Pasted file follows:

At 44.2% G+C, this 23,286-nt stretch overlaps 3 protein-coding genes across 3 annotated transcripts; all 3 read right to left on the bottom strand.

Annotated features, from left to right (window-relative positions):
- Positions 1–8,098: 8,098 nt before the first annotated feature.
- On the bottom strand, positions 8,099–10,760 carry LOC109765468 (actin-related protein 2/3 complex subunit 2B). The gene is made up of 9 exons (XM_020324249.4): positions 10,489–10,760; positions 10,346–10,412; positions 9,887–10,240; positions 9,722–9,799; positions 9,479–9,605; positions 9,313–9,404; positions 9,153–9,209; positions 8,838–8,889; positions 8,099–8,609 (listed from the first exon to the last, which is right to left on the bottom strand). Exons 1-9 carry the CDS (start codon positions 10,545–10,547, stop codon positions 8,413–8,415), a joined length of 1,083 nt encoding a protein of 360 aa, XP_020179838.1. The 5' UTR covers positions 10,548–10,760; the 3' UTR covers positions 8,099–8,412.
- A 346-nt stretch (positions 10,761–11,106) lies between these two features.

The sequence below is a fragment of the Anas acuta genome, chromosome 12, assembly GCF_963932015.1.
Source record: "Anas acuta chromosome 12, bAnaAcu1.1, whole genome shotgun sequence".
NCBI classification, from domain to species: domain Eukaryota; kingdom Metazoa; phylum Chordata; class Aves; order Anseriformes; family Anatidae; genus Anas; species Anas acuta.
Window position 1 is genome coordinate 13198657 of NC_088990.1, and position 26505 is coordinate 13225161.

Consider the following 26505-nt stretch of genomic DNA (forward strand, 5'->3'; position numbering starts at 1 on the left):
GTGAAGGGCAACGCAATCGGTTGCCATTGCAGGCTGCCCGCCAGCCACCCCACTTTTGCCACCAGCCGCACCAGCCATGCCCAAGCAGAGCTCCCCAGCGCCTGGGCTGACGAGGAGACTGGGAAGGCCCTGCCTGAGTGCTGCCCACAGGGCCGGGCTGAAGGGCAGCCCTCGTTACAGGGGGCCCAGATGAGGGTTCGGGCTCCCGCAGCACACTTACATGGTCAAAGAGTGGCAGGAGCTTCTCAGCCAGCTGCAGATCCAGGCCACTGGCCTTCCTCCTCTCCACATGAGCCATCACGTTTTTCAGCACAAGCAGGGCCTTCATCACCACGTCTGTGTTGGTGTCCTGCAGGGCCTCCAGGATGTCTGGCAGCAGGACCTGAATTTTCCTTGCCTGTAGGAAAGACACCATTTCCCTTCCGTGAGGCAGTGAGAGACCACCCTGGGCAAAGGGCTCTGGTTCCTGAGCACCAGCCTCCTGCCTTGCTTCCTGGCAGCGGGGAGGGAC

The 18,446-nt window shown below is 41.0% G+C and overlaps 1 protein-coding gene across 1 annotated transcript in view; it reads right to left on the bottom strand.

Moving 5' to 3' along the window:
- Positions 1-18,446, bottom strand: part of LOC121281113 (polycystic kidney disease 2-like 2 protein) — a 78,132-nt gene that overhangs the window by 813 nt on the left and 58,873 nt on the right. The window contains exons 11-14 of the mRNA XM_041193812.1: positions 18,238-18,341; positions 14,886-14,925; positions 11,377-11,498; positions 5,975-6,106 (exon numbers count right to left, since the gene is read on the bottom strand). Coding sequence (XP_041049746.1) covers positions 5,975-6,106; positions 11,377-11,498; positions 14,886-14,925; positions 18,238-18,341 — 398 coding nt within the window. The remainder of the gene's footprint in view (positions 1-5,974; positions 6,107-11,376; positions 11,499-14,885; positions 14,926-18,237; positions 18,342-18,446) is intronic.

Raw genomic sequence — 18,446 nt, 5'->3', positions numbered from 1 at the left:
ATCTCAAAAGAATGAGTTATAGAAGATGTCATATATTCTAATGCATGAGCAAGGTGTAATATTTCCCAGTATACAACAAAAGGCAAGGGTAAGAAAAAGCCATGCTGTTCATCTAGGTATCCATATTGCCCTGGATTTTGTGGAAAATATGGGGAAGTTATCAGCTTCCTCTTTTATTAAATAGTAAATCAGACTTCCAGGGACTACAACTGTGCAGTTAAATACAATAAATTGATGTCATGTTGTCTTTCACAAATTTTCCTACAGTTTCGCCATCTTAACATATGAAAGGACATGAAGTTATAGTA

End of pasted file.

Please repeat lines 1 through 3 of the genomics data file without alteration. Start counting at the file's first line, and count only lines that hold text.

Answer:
At 44.2% G+C, this 23,286-nt stretch overlaps 3 protein-coding genes across 3 annotated transcripts; all 3 read right to left on the bottom strand.

Annotated features, from left to right (window-relative positions):
- Positions 1–8,098: 8,098 nt before the first annotated feature.